Many people of the day were influenced by Smith’s ideas, including Thomas Jefferson and others involved in the process of establishing the U.S. government independent of England. Jefferson bought an early edition of Smith’s book while in France in the 1780s. Like the millions of us who have read it since (definitely including me), he found the ponderous prose and seemingly interminable excursions into inconsequential details to be tedious and boring. He also fully grasped the significance of its basic tenets and often recommended it as the “best book extant” on political economy.

Jefferson sold his copy as part of the collection that became the original Library of Congress in the early 1800s (I have had the privilege of holding and turning the pages of his copy on a couple of occasions), but he quickly acquired another. James Madison, who was a primary architect of the U.S. Constitution, was a disciple of Smith, as can be seen prominently in Madison’s Federalist Paper No. 10; so was James Wilson, also a leading figure in shaping the Constitution.

Our market economy encourages innovation and results in opportunities, and without the philosophical writings of the time and their adoption by the Founding Fathers, it could well have evolved quite differently. Even centuries later, key American economic and political institutions continue to hold up well against major challenges.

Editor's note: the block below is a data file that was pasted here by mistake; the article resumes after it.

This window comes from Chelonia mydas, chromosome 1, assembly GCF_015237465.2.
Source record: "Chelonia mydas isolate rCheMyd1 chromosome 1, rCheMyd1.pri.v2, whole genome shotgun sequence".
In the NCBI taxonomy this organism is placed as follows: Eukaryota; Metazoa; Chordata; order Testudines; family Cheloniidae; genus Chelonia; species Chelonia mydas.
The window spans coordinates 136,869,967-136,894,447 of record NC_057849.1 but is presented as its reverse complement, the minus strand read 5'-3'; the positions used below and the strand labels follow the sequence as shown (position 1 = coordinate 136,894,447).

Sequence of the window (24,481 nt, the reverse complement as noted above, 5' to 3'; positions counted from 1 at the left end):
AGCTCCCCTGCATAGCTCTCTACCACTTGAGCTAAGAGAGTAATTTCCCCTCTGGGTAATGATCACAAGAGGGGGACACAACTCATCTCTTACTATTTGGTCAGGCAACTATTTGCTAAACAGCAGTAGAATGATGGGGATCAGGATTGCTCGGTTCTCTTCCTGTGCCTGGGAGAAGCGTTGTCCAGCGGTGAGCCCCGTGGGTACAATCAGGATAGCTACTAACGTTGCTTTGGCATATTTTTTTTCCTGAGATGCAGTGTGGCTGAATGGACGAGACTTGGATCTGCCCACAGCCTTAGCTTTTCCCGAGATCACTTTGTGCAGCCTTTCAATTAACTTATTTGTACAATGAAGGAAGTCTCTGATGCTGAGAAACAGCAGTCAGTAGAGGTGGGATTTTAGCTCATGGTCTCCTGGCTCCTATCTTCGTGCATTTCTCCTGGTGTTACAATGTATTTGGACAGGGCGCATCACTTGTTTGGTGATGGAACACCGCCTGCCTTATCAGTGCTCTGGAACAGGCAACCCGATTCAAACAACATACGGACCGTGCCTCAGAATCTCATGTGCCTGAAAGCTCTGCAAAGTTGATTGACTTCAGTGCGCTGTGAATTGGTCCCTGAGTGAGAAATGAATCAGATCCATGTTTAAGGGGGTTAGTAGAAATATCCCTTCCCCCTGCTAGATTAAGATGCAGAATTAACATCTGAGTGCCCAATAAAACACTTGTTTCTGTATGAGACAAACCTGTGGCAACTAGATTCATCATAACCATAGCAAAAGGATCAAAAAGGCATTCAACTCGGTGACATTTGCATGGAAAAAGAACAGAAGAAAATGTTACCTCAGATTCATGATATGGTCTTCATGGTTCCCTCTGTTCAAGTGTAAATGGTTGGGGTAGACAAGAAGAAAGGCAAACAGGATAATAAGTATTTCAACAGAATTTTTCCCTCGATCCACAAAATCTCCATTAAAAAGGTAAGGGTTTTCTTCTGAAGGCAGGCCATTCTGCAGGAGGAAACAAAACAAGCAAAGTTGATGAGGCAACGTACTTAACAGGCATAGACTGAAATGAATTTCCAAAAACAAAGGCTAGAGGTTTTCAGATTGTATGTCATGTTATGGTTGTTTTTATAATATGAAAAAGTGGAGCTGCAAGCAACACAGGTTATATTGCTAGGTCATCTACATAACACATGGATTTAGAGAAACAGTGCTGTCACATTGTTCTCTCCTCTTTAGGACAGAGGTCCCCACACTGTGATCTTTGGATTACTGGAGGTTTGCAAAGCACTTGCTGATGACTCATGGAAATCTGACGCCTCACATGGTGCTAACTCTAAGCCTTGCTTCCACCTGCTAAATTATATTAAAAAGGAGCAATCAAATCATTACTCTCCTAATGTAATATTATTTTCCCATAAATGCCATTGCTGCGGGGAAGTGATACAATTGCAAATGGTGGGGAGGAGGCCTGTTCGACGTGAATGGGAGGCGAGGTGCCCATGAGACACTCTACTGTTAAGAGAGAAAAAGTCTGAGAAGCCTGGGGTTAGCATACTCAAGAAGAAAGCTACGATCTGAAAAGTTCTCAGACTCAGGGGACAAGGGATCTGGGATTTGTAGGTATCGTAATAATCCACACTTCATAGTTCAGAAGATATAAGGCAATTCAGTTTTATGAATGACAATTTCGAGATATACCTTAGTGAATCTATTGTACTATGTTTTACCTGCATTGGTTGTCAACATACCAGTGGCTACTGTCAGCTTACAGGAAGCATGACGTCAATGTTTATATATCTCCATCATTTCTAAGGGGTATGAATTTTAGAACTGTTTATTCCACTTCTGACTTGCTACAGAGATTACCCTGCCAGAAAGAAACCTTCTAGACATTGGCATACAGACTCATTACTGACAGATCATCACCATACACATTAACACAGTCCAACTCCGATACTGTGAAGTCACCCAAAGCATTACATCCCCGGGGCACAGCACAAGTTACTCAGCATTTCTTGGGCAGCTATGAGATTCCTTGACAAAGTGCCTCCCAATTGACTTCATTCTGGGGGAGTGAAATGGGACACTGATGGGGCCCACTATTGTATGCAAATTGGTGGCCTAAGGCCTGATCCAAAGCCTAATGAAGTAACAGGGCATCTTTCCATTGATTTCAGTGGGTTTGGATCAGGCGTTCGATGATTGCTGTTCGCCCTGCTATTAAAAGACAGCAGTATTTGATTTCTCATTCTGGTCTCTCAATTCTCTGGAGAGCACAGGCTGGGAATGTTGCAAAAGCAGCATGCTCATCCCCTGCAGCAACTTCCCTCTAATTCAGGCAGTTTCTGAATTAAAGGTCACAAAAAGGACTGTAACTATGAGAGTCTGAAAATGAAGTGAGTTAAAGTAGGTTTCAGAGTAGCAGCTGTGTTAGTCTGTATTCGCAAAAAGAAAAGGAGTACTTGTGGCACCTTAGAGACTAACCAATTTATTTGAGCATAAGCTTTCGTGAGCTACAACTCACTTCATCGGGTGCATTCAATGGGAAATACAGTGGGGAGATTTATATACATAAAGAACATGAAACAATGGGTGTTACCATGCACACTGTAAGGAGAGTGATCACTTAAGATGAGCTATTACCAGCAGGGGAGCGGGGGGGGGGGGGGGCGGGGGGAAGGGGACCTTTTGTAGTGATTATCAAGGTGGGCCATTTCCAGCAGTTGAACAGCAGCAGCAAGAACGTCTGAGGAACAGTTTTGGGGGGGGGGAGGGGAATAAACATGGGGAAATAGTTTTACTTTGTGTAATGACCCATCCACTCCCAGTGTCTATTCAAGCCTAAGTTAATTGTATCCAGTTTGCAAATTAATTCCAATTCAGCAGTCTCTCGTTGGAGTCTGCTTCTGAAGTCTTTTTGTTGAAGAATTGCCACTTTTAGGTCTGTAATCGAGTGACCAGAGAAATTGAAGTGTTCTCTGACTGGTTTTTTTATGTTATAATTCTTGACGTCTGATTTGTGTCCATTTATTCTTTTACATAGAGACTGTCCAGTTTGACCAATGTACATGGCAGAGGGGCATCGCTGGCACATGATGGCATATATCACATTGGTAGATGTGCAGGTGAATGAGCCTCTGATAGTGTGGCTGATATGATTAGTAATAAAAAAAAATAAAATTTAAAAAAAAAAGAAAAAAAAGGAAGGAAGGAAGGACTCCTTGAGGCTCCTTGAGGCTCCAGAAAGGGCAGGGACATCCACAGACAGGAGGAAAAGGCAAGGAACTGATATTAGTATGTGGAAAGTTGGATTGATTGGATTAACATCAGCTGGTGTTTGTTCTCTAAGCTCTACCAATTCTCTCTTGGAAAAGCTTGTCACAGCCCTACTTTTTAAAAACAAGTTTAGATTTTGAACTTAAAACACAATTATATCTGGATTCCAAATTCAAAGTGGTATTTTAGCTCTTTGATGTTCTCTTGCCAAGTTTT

Politics and the economy are intertwined, with each affecting the other. Without strong political institutions, prosperity is impossible. Without some degree of economic development providing means for citizens to earn a living, governments have fewer resources and, in the worst cases, may even become unsustainable. The creation of our market economy and the prosperity it has generated was profoundly influenced by the fact that political independence was occurring at a time when ideas about what drove prosperity were changing dramatically thanks to the musings of Smith and his followers.

Many Americans celebrated Fourth of July with backyard cookouts, trips to the lake, sporting events and fireworks displays. With the festivities behind us for another year, it’s worth considering the historical importance of the day, and how the signing of the Declaration of Independence in 1776 changed everything.

As an economist, I am reminded of how the brilliance of Adam Smith and the timely release of Wealth of Nations were instrumental in setting the United States on a path to becoming the global powerhouse it is today. Our strong institutional framework is the envy of the world. It is worthy of note that our grand experiment (both its remarkable past and its promise for the future) is rooted not only in the political freedom that we traditionally honor, but also in the economic freedom that has been there from the beginning. Sometimes, timing is everything.

Dr. M. Ray Perryman is president and CEO of The Perryman Group (www.perrymangroup.com). He also serves as Institute Distinguished Professor of Economic Theory and Method at the International Institute for Advanced Studies.